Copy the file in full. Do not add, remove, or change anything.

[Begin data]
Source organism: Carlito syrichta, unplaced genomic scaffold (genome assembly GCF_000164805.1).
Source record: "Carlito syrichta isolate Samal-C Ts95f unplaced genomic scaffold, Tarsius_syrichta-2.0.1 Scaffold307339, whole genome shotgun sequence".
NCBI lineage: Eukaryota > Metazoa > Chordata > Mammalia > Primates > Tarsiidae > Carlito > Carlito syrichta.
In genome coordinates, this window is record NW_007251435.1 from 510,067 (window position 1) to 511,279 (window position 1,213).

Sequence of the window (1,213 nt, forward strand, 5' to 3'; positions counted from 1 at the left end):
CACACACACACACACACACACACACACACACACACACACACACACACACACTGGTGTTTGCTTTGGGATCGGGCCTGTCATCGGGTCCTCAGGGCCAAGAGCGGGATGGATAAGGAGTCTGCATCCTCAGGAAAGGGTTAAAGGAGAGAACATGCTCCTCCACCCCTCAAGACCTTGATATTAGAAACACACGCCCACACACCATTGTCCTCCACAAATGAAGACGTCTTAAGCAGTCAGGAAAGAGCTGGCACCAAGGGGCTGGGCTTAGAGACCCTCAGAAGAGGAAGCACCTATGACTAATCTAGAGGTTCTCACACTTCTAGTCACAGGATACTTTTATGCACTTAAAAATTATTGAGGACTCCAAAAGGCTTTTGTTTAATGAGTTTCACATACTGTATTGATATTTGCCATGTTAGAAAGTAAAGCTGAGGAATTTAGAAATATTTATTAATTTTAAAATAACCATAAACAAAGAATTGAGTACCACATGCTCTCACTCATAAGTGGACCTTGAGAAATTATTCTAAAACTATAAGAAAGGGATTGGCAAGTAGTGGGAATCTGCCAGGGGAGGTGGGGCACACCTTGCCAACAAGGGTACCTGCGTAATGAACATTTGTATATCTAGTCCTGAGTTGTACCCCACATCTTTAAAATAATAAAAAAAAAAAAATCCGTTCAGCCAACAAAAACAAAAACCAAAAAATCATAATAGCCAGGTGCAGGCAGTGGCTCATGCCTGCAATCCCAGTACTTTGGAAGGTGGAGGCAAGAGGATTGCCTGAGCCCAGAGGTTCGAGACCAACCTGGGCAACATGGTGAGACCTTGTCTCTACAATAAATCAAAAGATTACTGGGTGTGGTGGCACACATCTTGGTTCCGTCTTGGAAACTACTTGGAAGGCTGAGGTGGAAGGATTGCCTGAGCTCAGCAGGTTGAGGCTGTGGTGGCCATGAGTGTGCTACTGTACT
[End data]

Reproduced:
Source organism: Carlito syrichta, unplaced genomic scaffold (genome assembly GCF_000164805.1).
Source record: "Carlito syrichta isolate Samal-C Ts95f unplaced genomic scaffold, Tarsius_syrichta-2.0.1 Scaffold307339, whole genome shotgun sequence".
NCBI lineage: Eukaryota > Metazoa > Chordata > Mammalia > Primates > Tarsiidae > Carlito > Carlito syrichta.
In genome coordinates, this window is record NW_007251435.1 from 510,067 (window position 1) to 511,279 (window position 1,213).

Sequence of the window (1,213 nt, forward strand, 5' to 3'; positions counted from 1 at the left end):
CACACACACACACACACACACACACACACACACACACACACACACACACACTGGTGTTTGCTTTGGGATCGGGCCTGTCATCGGGTCCTCAGGGCCAAGAGCGGGATGGATAAGGAGTCTGCATCCTCAGGAAAGGGTTAAAGGAGAGAACATGCTCCTCCACCCCTCAAGACCTTGATATTAGAAACACACGCCCACACACCATTGTCCTCCACAAATGAAGACGTCTTAAGCAGTCAGGAAAGAGCTGGCACCAAGGGGCTGGGCTTAGAGACCCTCAGAAGAGGAAGCACCTATGACTAATCTAGAGGTTCTCACACTTCTAGTCACAGGATACTTTTATGCACTTAAAAATTATTGAGGACTCCAAAAGGCTTTTGTTTAATGAGTTTCACATACTGTATTGATATTTGCCATGTTAGAAAGTAAAGCTGAGGAATTTAGAAATATTTATTAATTTTAAAATAACCATAAACAAAGAATTGAGTACCACATGCTCTCACTCATAAGTGGACCTTGAGAAATTATTCTAAAACTATAAGAAAGGGATTGGCAAGTAGTGGGAATCTGCCAGGGGAGGTGGGGCACACCTTGCCAACAAGGGTACCTGCGTAATGAACATTTGTATATCTAGTCCTGAGTTGTACCCCACATCTTTAAAATAATAAAAAAAAAAAAATCCGTTCAGCCAACAAAAACAAAAACCAAAAAATCATAATAGCCAGGTGCAGGCAGTGGCTCATGCCTGCAATCCCAGTACTTTGGAAGGTGGAGGCAAGAGGATTGCCTGAGCCCAGAGGTTCGAGACCAACCTGGGCAACATGGTGAGACCTTGTCTCTACAATAAATCAAAAGATTACTGGGTGTGGTGGCACACATCTTGGTTCCGTCTTGGAAACTACTTGGAAGGCTGAGGTGGAAGGATTGCCTGAGCTCAGCAGGTTGAGGCTGTGGTGGCCATGAGTGTGCTACTGTACT